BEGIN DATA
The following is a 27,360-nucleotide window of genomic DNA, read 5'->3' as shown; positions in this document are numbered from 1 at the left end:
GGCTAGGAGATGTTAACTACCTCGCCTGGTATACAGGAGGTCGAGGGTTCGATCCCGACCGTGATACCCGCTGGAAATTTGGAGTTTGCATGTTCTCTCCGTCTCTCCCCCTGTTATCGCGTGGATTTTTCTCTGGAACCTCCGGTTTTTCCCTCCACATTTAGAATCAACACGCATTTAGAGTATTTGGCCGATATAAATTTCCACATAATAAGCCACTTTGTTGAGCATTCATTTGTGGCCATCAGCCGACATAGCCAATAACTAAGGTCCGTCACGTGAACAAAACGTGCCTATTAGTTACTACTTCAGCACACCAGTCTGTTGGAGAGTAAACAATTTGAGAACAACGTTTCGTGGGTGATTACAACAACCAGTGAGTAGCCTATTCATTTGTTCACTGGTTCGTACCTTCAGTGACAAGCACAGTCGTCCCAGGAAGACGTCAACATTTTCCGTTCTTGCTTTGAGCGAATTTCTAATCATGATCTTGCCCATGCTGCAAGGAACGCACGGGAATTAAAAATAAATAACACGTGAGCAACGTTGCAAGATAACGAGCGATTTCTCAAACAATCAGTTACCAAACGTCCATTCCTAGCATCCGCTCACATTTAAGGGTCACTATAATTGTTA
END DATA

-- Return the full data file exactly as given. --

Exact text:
The following is a 27,360-nucleotide window of genomic DNA, read 5'->3' as shown; positions in this document are numbered from 1 at the left end:
GGCTAGGAGATGTTAACTACCTCGCCTGGTATACAGGAGGTCGAGGGTTCGATCCCGACCGTGATACCCGCTGGAAATTTGGAGTTTGCATGTTCTCTCCGTCTCTCCCCCTGTTATCGCGTGGATTTTTCTCTGGAACCTCCGGTTTTTCCCTCCACATTTAGAATCAACACGCATTTAGAGTATTTGGCCGATATAAATTTCCACATAATAAGCCACTTTGTTGAGCATTCATTTGTGGCCATCAGCCGACATAGCCAATAACTAAGGTCCGTCACGTGAACAAAACGTGCCTATTAGTTACTACTTCAGCACACCAGTCTGTTGGAGAGTAAACAATTTGAGAACAACGTTTCGTGGGTGATTACAACAACCAGTGAGTAGCCTATTCATTTGTTCACTGGTTCGTACCTTCAGTGACAAGCACAGTCGTCCCAGGAAGACGTCAACATTTTCCGTTCTTGCTTTGAGCGAATTTCTAATCATGATCTTGCCCATGCTGCAAGGAACGCACGGGAATTAAAAATAAATAACACGTGAGCAACGTTGCAAGATAACGAGCGATTTCTCAAACAATCAGTTACCAAACGTCCATTCCTAGCATCCGCTCACATTTAAGGGTCACTATAATTGTTA